NHS income protection, there now there’s a niche subject! No one is more aware of the impact that ill health and injury can have on people’s lives than medical professionals – and NHS workers, including doctors and nurses, aren’t immune to accidents and illness themselves!
This is why protecting your income if you are unable to work due to illness or injury is so important – especially for those who dedicate their lives to looking after the health of others.
In this article, I’m going to be looking at Income Protection policies for NHS workers.
Why do NHS workers need Income Protection? What additional benefits are there for those who work in the NHS? How does Income Protection work? And how much can NHS workers expect to pay in Income Protection Insurance premiums.
What Is Income Protection For NHS Workers?
Income Protection is a type of insurance that provides a replacement income (between 50% and 70% of your gross earnings) if you are unable to work for a period of time due to illness, accident or injury.
In order to take out an Income Protection policy for NHS workers you must work in a role that is covered by NHS sick pay.
This includes doctors, nurses, GP’s, surgeons and dentists.
You must be registered (either fully or provisionally) with the General Medical Council, Nursing and Midwifery Council, or the General Dental Council, and be licensed to practise in the UK.
Do NHS Workers Need Income Protection If They’re Receiving NHS Sick Pay?
So, you’re an NHS worker and you’ve had to take some time off sick.
You don’t have Income Protection – but that’s ok, because you’ll get sick pay, right?
Well, yes, but the amount of sick pay you’ll receive as an NHS worker will depend on how long you have been in service.
Currently, the maximum amount of sick pay paid out by the NHS is 6 months at half pay, and 6 months at full pay for people who have worked in the NHS for 6 years or more.
An Income Protection Policy is still well worth having though, no matter how long you have been an NHS worker.
Income Protection Insurance doesn’t start paying out until you stop receiving sick pay. This period of time is known as the ‘deferred period’.
The longer the deferred period, in other words, the longer you can go before you need your Income Protection policy to start paying out, the cheaper your monthly premiums will be.
You can find out more about sick pay for NHS workers by following this link below:
How Long Should Income Protection Pay Out For?
Some NHS workers will want their Income Protection policy to cover them up until retirement.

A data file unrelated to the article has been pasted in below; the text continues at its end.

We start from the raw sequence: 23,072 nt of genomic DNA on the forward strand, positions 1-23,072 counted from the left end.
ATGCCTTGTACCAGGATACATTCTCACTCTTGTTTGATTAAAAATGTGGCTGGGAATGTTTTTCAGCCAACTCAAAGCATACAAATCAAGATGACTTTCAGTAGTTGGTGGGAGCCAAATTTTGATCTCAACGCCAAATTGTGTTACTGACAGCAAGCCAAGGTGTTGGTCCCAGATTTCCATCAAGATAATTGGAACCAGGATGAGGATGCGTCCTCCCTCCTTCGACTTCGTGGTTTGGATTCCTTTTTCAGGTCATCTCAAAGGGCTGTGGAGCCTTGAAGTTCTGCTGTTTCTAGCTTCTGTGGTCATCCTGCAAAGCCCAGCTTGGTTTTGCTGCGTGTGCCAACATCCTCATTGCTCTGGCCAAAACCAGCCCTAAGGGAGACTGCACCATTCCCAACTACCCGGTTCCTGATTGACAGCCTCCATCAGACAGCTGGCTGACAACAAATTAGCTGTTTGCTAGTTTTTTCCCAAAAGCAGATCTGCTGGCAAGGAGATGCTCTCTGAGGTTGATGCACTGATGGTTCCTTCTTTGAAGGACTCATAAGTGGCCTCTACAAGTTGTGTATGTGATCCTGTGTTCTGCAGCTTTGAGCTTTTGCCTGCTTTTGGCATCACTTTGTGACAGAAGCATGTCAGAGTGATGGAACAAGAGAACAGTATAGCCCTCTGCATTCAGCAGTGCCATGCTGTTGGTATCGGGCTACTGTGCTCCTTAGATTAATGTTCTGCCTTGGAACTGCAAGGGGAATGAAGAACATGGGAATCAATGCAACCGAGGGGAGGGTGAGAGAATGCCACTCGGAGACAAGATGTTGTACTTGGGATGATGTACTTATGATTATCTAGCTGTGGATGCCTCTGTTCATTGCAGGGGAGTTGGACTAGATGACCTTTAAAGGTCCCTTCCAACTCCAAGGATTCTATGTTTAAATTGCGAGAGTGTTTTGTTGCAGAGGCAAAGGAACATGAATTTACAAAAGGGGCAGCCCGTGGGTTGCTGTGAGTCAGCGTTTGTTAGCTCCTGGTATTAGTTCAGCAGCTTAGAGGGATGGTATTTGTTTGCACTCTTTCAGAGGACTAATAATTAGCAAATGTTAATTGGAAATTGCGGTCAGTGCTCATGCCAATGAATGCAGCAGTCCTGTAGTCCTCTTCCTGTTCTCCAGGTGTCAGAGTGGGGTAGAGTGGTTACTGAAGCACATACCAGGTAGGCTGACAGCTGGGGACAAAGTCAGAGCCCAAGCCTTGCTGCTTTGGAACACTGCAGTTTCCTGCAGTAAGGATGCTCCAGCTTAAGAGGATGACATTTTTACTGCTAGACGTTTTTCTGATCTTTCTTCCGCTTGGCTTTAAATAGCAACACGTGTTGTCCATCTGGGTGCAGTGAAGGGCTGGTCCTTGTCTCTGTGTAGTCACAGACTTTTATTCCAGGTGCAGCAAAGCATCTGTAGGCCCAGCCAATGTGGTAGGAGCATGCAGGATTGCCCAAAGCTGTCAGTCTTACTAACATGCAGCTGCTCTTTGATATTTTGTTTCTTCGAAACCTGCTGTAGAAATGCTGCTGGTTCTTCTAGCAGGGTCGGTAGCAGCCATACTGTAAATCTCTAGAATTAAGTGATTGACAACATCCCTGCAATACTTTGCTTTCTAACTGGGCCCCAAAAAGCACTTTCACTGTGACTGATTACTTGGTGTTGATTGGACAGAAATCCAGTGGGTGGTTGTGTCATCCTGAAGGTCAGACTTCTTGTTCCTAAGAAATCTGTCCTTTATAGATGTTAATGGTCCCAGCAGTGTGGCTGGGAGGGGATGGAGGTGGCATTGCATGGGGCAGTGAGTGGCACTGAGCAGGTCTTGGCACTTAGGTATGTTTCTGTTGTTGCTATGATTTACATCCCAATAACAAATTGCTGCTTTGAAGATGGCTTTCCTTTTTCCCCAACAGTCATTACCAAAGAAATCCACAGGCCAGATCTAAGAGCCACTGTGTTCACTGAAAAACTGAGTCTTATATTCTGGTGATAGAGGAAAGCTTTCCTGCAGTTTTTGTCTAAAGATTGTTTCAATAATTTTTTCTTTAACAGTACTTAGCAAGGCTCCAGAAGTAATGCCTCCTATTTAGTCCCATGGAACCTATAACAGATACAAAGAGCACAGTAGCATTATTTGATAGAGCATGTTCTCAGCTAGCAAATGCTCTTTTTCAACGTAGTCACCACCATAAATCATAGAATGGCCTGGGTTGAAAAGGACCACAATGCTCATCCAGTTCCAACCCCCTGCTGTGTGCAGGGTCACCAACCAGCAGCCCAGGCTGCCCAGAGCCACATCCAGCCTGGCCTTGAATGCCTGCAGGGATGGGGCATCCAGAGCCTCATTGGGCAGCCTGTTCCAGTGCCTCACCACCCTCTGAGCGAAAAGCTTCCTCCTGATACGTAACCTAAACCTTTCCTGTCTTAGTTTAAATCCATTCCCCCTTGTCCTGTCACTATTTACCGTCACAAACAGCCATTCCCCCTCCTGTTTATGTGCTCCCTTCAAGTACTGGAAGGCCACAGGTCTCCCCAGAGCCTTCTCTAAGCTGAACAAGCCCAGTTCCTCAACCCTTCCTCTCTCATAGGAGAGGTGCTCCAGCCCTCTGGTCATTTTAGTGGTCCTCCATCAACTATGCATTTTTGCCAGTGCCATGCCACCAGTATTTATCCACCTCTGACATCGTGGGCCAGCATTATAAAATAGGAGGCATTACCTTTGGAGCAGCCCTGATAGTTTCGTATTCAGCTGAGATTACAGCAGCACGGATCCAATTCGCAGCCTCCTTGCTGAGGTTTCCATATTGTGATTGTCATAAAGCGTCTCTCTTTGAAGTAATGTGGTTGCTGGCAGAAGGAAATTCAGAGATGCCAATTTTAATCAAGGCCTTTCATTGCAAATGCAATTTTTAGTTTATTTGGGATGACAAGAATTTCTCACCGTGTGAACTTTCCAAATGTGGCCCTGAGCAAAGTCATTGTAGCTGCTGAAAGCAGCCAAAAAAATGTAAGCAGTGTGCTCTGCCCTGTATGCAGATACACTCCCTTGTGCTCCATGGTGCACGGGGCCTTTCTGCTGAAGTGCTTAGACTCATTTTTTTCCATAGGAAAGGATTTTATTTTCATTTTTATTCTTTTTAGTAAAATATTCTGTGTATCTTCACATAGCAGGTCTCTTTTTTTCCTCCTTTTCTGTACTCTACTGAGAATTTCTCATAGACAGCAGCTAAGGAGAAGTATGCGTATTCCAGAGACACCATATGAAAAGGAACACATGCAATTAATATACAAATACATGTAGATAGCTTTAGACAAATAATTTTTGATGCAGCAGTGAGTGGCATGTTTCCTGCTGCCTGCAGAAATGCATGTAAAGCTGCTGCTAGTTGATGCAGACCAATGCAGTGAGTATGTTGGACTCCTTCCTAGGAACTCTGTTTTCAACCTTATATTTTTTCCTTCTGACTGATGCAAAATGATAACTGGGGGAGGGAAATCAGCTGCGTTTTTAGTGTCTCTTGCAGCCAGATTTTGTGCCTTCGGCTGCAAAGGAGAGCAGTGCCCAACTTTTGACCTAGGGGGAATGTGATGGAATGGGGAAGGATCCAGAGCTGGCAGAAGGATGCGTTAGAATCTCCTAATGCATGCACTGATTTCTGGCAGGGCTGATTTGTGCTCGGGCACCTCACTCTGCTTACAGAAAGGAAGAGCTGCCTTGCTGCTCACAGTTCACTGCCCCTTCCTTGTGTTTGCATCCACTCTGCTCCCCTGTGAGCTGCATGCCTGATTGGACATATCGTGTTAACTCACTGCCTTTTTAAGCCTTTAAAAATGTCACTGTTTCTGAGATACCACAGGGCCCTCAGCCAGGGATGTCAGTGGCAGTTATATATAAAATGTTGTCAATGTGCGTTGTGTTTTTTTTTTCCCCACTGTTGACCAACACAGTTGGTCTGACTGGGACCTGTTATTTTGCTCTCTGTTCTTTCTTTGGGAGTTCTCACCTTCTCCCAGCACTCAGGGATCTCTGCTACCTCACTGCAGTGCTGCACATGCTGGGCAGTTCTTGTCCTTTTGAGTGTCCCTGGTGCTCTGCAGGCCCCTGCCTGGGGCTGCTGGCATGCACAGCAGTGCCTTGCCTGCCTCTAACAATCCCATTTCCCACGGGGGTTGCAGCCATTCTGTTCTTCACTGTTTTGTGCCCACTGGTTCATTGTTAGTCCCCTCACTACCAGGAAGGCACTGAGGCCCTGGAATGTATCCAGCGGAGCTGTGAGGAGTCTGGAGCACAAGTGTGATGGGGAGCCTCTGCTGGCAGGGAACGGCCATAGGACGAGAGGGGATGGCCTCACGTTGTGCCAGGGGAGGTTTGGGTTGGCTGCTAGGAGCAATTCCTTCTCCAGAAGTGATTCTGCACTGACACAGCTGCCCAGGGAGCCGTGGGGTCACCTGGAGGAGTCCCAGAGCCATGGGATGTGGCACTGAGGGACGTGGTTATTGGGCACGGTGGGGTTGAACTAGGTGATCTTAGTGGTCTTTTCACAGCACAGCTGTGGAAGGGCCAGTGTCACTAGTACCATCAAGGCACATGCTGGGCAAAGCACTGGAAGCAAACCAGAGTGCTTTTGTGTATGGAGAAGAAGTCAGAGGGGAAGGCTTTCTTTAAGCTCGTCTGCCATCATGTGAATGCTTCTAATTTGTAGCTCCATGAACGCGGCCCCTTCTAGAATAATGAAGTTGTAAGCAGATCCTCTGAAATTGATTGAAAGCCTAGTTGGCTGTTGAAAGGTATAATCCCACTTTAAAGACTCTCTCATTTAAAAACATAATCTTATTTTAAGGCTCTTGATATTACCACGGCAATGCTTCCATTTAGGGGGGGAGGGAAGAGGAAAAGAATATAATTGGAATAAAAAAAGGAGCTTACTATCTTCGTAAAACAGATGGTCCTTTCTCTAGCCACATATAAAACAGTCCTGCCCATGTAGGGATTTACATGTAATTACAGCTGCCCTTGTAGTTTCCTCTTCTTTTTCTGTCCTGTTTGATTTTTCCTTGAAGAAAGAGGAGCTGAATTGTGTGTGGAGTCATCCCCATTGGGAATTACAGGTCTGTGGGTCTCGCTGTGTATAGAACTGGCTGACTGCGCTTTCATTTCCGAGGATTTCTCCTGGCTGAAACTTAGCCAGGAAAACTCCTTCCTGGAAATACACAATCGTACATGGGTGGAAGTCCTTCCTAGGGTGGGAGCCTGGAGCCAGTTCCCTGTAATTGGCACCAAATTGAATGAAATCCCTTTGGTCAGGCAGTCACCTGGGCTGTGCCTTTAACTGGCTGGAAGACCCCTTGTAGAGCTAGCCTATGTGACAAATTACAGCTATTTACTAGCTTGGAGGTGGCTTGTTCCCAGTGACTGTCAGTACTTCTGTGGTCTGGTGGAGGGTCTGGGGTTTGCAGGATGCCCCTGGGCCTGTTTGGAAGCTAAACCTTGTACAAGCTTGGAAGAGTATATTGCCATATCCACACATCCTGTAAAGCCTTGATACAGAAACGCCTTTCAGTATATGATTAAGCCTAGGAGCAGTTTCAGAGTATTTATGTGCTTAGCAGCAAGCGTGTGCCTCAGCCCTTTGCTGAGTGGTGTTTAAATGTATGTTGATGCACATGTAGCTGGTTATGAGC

Of course, this will mean more expensive premiums than a ‘short term’ Income Protection policy that might payout for 1, 2 or 5 years, for example.
Cheaper, yes, but you might not be adequately covered if you were to suffer from a long-term illness.
How Much Are Income Protection Insurance Premiums For NHS Workers?
Policy types and benefits will vary depending on what your role is within the NHS.
(You can find out specifically about Income Protection for doctors and surgeons by clicking on this link: https://www.medicsmoney.co.uk/income-protection-insurance-for-doctors-and-surgeons-2/ )
For example, a lot of Income Protection policies will exclude HIV in the illnesses that they cover.
However, specialist Income Protection policies for nurses often have a clause that will guarantee to pay out if you were to contract the illness through a needle stick injury while at work.
Your monthly Income Protection Insurance premiums will vary too depending on whether you choose a reviewable premium, a guaranteed premium or an age-banded premium.
Wondering what on earth the difference is?
Wonder no more…
1. Reviewable premiums are not based on your age or health. Instead they are based on economic factors such as the number of claims made, and can be increased by your insurer throughout the term of your policy)
Reviewable premiums are cheaper than guaranteed premiums, but they can rise over time and make it difficult to budget for it each month.
2. Guaranteed premiums are a better option if you’re worried that the rising cost of premiums could lead to you having to cancel your policy.
Guaranteed premiums do exactly what they say; once they are set they are guaranteed to not increase.
However, it’s worth knowing that guaranteed premiums will cost you more per month than reviewable or age-banded premiums.
It does work out more cost-effective in the long run though if you’re planning on keeping your Income Protection Insurance policy until you retire.
3. Age-banded premiums rise each year as you get older, and the risk of you falling ill increases.
What Isn’t Covered By An Income Protection Policy For NHS Workers?
Income protection policies won’t pay out when it comes to self-inflicted injuries, or illnesses and injuries caused by the misuse of alcohol or drugs – and that stands whether you are an NHS worker or not.
Existing medical conditions might also be excluded, but remember that policy exclusions will be dealt with on a case by case basis, so you’re best bet (with all types of insurance!) is to be honest and thorough when you apply for your policy, and go from there.
Income Protection policy exclusions won’t necessarily be permanent. If you can’t get cover because of a current medical condition, an insurer may well remove the exclusion if you make a full recovery or have not needed treatment or had symptoms for a specified period of time.
Whether you are an NHS worker or not, I would always recommend speaking to the experts before taking out any type of insurance policy. At More Than Money we have access to insurers you might not be aware of, including those not available on price comparison websites. We can help you to find the best deal to suit you and your needs, so that you can carry on being the hero you are.